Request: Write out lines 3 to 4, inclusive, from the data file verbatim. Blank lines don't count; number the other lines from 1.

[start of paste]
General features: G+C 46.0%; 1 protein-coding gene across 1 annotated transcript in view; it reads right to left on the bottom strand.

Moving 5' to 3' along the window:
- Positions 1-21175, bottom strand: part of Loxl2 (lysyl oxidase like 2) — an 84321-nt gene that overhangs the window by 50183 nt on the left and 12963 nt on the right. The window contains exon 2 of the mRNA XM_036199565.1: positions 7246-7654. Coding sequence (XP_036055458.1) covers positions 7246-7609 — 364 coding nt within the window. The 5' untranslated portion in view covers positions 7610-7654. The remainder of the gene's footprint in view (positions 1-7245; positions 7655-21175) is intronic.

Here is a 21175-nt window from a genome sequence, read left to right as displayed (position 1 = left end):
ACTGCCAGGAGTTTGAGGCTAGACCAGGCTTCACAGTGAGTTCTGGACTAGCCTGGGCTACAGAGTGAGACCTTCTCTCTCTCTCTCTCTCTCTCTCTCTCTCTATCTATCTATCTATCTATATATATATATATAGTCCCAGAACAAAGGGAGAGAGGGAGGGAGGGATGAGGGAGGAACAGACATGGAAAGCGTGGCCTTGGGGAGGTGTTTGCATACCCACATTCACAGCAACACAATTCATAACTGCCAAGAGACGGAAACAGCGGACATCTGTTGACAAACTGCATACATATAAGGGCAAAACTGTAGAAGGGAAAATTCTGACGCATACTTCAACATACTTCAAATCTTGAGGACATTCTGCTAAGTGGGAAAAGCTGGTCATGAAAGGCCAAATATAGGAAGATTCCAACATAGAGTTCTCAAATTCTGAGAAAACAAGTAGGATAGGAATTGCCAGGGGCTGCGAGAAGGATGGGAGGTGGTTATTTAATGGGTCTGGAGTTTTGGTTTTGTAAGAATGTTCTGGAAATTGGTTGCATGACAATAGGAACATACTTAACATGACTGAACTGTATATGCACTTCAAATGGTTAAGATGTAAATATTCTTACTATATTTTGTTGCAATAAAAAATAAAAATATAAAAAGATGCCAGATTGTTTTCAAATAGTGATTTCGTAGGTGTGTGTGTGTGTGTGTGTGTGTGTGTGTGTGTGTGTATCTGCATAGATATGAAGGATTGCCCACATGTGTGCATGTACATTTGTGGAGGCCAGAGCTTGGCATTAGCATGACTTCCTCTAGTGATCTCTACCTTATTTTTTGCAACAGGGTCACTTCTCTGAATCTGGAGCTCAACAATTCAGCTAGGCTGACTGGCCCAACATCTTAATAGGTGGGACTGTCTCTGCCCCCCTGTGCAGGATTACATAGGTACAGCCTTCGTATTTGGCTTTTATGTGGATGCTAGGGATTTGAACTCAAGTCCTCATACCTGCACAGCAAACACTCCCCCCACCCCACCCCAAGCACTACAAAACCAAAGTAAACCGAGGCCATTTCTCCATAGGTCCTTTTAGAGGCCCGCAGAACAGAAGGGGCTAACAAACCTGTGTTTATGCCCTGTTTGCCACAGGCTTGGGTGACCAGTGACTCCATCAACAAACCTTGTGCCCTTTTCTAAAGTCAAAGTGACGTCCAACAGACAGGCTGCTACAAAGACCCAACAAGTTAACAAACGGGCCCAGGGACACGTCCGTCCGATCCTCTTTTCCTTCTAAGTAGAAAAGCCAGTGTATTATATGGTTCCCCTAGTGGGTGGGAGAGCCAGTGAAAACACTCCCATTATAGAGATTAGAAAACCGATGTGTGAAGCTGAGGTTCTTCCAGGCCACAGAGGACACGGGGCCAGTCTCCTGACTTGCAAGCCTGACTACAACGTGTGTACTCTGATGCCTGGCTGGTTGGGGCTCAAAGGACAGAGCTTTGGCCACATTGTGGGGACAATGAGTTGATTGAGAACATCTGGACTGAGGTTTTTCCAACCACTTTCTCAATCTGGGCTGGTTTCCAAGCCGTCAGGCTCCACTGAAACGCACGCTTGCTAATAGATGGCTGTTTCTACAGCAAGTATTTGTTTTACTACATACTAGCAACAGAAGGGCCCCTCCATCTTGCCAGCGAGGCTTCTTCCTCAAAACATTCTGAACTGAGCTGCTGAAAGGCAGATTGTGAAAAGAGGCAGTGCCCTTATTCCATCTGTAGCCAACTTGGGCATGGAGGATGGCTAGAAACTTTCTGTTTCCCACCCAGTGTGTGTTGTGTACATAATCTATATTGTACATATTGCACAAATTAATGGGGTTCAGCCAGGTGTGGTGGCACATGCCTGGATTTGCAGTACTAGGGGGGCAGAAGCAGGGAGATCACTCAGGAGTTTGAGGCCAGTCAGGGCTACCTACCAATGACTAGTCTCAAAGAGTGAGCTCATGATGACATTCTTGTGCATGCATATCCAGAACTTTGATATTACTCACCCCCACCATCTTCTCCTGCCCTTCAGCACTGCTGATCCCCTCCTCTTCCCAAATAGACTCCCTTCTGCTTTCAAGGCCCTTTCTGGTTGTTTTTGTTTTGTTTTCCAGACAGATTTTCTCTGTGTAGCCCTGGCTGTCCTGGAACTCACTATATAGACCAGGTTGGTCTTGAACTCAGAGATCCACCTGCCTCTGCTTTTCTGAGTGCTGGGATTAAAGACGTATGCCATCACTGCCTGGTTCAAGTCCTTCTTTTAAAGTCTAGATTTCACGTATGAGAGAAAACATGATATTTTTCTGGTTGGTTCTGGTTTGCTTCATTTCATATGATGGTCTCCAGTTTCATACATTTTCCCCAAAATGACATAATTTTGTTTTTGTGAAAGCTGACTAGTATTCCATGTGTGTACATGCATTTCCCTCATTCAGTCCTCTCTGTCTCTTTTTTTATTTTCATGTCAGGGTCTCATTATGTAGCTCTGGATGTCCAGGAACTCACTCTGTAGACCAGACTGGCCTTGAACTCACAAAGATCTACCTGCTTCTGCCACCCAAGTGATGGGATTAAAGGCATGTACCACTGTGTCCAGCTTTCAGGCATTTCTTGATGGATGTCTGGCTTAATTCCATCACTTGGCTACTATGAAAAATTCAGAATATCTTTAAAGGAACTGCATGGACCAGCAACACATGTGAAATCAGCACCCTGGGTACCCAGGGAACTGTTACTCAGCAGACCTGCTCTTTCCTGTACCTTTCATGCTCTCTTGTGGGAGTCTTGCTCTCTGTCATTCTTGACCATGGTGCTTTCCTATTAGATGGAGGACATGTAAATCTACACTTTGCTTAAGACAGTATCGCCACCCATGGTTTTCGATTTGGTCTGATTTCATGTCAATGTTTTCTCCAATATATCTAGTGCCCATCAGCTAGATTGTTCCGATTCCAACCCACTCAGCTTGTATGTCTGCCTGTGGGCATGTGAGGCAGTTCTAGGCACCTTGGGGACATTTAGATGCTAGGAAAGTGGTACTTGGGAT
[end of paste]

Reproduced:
- Positions 1-21175, bottom strand: part of Loxl2 (lysyl oxidase like 2) — an 84321-nt gene that overhangs the window by 50183 nt on the left and 12963 nt on the right. The window contains exon 2 of the mRNA XM_036199565.1: positions 7246-7654. Coding sequence (XP_036055458.1) covers positions 7246-7609 — 364 coding nt within the window. The 5' untranslated portion in view covers positions 7610-7654. The remainder of the gene's footprint in view (positions 1-7245; positions 7655-21175) is intronic.

Here is a 21175-nt window from a genome sequence, read left to right as displayed (position 1 = left end):